Version 3 (modified by mark1, 12 years ago) (diff)


Instrument Boresighting

When fitted in the aircraft the remote sensing instruments do not have a prefect nadir pointing direction. Typically this will be off by a small amount (a fraction of degree) in 3 degrees of freedom. This angular offset needs to be calculated to get precise geocorrection and positioning on the ground. To show the importance of this, for example, if there is an error of 0.5 degrees in the view vector, at an altitude of 1000m this could lead to an error of about 10m at the swath edge.

Every time the instruments are placed in the aircraft a new boresight flight has to be undertaken over the calibration site. This may just be at the start of the flying season or multiple times throughout the year. At the end of the flying season a boresight flight is undertaken to check if any change has occurred.

Hyperspectral Boresight Procedure

Boresight NSEW Cross lines

Flight requirements:

  • Multiple flight lines taken along different flight paths
    • Opposite and overlapping: e.g. 1 line North and 1 line South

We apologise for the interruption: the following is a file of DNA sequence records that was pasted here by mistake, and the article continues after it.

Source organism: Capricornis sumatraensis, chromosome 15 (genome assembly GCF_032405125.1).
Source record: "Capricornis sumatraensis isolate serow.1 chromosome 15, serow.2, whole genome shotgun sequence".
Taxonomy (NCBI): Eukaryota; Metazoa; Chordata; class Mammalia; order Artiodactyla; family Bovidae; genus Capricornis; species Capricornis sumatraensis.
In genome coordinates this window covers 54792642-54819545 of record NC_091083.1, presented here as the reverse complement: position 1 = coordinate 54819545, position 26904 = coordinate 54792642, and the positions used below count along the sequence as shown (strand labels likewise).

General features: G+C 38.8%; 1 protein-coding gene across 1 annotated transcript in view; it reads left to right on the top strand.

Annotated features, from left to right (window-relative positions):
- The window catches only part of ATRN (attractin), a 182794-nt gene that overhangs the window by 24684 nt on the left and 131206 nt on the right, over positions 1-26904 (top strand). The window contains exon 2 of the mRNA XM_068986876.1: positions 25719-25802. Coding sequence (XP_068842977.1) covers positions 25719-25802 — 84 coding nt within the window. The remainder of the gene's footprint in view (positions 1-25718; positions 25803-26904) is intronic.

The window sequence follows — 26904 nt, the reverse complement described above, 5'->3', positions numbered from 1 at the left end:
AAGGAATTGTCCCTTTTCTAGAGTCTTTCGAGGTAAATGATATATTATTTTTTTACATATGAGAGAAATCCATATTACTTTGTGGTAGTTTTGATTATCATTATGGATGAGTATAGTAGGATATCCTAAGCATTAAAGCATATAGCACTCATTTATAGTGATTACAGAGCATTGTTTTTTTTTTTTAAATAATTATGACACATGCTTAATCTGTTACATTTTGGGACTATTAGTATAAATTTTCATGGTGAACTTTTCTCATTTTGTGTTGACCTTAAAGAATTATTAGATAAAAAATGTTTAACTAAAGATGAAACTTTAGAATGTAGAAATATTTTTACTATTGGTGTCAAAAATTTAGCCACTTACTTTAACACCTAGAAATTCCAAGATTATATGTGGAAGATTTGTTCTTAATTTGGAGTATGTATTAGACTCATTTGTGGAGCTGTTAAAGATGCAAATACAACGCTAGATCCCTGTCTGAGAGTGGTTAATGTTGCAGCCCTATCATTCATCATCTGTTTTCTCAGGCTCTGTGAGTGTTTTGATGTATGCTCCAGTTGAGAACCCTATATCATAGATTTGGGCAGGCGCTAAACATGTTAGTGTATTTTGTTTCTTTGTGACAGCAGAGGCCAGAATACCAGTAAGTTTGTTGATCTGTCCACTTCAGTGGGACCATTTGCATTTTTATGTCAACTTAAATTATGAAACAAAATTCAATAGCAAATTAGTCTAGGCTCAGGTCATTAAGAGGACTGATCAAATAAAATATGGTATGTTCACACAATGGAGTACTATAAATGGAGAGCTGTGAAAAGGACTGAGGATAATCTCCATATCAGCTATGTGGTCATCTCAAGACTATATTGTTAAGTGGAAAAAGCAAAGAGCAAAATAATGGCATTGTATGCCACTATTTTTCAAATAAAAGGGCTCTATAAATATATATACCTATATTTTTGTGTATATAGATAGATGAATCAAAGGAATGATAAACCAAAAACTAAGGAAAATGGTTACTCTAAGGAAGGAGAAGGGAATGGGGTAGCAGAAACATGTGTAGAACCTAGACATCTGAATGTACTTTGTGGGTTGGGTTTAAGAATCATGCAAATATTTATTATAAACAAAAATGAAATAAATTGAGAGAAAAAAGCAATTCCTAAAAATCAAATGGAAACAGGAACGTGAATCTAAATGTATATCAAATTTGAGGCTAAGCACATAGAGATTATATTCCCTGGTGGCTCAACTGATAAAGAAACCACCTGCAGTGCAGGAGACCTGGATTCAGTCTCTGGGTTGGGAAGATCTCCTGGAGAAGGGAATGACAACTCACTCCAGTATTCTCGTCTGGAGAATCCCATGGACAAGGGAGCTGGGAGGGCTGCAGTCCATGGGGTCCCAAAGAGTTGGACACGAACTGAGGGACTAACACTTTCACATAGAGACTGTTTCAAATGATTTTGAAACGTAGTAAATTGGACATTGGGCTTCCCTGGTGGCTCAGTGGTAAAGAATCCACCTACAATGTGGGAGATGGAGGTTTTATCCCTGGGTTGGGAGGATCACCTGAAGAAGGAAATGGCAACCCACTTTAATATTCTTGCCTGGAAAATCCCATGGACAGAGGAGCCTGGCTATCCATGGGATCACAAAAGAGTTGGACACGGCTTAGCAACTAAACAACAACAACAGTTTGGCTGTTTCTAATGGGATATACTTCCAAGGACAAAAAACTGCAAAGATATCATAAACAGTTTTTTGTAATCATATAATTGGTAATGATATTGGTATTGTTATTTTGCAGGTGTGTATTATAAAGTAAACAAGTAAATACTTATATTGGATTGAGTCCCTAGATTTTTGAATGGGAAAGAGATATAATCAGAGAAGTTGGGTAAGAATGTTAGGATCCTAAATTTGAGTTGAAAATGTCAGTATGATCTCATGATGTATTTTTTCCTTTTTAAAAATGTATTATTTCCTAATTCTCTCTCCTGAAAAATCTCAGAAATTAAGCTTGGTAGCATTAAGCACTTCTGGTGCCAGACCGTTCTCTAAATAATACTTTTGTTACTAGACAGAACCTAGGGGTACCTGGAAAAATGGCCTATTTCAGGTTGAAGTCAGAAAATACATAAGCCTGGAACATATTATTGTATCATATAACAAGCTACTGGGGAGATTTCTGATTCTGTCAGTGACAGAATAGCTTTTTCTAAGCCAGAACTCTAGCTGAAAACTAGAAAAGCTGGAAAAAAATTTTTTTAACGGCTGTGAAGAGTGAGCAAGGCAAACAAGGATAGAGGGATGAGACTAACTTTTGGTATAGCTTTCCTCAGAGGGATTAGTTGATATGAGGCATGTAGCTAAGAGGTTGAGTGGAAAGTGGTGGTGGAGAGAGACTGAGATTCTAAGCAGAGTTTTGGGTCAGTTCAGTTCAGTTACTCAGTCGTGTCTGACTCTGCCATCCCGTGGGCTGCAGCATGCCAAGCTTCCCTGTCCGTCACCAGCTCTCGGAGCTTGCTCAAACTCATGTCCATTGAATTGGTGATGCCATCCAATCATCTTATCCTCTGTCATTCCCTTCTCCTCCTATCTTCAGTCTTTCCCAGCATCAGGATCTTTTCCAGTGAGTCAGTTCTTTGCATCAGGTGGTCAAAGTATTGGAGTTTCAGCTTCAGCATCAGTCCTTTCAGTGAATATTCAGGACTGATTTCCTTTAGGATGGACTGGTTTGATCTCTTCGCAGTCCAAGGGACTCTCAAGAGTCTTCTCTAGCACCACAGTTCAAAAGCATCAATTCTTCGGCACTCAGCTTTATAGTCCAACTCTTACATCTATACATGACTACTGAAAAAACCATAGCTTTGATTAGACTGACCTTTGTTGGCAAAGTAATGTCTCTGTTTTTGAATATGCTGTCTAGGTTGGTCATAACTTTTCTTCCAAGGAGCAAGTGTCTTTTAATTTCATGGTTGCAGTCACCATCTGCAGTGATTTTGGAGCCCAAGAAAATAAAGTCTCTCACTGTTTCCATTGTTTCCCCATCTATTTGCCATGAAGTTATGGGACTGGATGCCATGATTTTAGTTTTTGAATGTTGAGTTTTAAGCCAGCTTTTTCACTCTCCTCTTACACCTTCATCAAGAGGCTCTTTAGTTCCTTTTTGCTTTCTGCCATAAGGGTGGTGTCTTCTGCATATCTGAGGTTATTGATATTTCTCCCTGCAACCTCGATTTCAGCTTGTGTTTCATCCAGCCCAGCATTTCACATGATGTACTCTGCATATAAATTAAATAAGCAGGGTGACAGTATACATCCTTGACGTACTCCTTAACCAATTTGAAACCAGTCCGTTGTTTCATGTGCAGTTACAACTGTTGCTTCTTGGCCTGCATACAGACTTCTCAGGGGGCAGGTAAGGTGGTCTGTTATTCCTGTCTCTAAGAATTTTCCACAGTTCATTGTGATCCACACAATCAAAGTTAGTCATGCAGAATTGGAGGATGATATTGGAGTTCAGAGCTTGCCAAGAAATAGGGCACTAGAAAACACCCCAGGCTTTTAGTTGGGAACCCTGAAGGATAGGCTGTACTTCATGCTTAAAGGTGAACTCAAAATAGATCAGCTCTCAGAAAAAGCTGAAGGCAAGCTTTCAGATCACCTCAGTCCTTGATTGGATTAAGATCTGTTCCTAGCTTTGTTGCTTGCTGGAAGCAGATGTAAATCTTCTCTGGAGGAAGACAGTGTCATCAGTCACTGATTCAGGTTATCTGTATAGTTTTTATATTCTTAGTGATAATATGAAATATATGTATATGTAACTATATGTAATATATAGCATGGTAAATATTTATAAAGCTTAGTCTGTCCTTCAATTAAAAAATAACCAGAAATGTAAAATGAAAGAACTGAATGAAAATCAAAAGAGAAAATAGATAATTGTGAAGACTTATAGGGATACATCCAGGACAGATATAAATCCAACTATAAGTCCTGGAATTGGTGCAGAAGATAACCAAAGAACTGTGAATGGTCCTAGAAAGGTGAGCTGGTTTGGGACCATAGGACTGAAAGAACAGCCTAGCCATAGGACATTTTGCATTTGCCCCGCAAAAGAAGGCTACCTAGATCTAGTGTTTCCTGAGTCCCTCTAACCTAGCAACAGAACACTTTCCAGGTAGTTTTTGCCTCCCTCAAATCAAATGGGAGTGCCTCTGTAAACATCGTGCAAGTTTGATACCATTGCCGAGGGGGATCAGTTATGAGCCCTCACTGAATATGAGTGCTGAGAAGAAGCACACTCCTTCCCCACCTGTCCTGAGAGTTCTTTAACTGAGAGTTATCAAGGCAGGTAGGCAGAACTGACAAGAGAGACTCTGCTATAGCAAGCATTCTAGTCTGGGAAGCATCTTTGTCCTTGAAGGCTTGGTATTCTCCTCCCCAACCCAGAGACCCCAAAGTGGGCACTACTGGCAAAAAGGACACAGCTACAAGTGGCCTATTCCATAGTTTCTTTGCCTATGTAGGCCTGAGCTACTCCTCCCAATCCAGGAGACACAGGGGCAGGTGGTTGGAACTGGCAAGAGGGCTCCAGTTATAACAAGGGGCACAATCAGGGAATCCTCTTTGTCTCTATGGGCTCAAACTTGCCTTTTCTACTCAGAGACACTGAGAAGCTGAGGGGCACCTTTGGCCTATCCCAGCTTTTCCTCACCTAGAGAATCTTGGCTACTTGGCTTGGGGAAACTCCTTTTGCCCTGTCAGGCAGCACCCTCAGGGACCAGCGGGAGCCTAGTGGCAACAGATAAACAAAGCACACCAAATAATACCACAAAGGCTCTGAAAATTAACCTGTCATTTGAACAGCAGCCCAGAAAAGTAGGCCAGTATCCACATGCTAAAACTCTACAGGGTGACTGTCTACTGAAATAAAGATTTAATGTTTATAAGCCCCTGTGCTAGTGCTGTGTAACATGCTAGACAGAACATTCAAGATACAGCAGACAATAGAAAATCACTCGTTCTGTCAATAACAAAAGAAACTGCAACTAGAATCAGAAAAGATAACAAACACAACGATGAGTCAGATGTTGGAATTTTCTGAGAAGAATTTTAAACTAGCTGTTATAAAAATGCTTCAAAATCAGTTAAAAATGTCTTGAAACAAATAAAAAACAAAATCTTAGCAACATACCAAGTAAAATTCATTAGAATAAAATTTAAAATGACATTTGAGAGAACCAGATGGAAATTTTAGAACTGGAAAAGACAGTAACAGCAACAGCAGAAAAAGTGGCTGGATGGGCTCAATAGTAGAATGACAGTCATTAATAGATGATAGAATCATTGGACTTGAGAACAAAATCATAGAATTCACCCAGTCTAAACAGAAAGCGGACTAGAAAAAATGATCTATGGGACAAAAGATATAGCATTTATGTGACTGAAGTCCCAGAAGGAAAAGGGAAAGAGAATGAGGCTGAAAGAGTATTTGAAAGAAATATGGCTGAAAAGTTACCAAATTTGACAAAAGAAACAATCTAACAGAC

• Parallel and overlapping: e.g. 2 lines East
    • A third direction: e.g. NorthEast

Typically we collect fully overlapping flight lines going along the compass directions: N, NE, E, SE, S, SW, W, NW

Processing technique:

The first stage of the processing is to remove possible timing offsets due to the navigation synchronisation problems. This is because an along track shift occurs as consequence of the timing error and needs to be resolved first.

When these timing offsets have been identified the boresight procedure can begin. This is currently a case of processing the data with different boresight values (given in roll, pitch and heading angular offsets) and finding a set which appears to minimise location errors for all the flight lines.

As a good starting point it is useful to use the opposite flight direction flight lines to solve for roll and pitch. As a roll error will manifest itself as an across track shift and a pitch error as an along track shift. Be wary though that heading errors will also appear as a mixture of across and along track shifts. Heading errors are best identified using parallel lines with a 50% along track overlap.

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